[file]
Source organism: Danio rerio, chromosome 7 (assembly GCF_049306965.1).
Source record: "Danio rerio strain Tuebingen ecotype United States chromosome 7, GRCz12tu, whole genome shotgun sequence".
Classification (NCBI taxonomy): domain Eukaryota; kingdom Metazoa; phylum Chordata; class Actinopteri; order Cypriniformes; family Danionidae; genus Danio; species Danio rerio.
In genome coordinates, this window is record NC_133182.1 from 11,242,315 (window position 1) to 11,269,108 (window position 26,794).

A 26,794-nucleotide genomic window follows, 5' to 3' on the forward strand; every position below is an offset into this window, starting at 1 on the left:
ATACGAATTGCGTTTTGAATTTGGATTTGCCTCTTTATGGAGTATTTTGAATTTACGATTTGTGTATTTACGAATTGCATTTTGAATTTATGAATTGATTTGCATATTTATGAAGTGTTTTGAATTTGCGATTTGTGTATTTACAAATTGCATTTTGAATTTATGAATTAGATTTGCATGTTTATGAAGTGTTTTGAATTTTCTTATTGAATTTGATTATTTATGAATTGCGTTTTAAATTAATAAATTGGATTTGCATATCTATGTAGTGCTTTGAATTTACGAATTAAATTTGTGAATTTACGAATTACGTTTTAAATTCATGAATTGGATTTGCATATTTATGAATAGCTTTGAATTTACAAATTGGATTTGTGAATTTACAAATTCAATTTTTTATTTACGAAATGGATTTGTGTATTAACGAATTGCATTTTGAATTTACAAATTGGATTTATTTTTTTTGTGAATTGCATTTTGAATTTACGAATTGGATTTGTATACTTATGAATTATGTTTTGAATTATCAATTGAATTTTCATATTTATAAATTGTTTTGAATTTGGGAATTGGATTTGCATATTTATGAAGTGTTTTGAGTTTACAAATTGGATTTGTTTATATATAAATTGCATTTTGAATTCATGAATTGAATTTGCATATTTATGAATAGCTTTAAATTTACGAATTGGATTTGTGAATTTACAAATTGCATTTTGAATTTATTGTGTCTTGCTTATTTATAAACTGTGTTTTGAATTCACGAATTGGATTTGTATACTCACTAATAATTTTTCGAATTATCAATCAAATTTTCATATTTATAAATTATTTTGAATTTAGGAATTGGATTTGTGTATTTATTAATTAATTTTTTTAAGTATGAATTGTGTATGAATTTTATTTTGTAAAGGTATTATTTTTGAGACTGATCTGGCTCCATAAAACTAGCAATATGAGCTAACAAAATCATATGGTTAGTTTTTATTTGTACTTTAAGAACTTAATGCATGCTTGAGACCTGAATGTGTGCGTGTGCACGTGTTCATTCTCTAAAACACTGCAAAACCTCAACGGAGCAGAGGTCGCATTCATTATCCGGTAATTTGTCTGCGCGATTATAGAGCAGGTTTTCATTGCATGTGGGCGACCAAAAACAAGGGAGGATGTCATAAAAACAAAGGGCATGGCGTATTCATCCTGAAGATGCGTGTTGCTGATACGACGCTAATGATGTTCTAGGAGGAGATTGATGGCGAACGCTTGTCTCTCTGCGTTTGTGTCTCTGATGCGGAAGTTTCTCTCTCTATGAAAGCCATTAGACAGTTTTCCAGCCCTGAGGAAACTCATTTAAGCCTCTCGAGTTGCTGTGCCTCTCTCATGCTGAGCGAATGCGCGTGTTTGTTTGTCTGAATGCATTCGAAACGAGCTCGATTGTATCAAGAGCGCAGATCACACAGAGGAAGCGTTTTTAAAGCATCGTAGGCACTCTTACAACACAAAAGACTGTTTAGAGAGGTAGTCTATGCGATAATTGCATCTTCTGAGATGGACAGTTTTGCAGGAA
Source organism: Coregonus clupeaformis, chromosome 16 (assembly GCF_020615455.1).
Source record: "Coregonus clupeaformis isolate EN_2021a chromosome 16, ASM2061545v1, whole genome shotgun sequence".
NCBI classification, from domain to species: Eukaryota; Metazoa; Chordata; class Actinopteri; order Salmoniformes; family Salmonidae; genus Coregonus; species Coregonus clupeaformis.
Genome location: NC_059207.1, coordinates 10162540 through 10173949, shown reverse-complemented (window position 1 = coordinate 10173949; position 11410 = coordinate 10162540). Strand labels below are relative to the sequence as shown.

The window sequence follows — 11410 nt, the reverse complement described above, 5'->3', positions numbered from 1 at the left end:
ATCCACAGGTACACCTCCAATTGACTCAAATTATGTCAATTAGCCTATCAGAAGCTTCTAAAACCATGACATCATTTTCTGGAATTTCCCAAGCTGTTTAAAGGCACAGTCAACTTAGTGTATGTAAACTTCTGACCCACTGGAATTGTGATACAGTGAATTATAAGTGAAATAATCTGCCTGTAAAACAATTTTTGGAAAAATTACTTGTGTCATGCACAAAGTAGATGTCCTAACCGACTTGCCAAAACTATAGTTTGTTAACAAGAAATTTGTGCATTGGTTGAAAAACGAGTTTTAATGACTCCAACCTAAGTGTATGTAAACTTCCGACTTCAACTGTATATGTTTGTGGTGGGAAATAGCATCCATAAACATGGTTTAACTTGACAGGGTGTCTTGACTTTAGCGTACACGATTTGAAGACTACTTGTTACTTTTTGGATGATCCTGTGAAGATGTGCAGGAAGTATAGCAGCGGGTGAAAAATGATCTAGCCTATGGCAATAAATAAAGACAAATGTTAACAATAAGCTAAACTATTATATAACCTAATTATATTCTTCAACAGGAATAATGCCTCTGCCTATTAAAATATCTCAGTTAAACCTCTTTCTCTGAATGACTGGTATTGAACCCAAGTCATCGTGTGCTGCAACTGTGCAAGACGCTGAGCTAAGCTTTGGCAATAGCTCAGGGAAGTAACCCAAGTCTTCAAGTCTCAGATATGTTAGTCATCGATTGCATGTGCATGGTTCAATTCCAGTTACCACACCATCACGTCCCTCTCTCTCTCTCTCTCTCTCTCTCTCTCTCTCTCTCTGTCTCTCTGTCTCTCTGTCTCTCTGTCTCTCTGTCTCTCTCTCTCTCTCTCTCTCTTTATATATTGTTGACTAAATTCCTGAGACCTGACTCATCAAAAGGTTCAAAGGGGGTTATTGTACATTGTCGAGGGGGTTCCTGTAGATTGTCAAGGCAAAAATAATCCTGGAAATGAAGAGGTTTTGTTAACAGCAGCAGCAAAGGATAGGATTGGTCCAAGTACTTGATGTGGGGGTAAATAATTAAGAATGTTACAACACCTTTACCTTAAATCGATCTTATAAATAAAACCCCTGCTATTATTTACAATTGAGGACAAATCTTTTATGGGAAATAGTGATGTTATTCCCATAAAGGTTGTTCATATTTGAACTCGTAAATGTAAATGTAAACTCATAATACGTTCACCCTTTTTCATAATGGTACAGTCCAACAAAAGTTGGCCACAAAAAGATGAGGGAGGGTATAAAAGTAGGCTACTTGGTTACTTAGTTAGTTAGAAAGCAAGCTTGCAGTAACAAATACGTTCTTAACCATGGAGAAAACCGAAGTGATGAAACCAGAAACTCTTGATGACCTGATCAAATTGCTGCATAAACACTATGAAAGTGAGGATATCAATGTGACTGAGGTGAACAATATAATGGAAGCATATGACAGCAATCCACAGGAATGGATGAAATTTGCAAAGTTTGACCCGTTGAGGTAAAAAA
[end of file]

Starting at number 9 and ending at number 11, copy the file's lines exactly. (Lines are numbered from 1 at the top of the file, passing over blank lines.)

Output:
NCBI classification, from domain to species: Eukaryota; Metazoa; Chordata; class Actinopteri; order Salmoniformes; family Salmonidae; genus Coregonus; species Coregonus clupeaformis.
Genome location: NC_059207.1, coordinates 10162540 through 10173949, shown reverse-complemented (window position 1 = coordinate 10173949; position 11410 = coordinate 10162540). Strand labels below are relative to the sequence as shown.

The window sequence follows — 11410 nt, the reverse complement described above, 5'->3', positions numbered from 1 at the left end: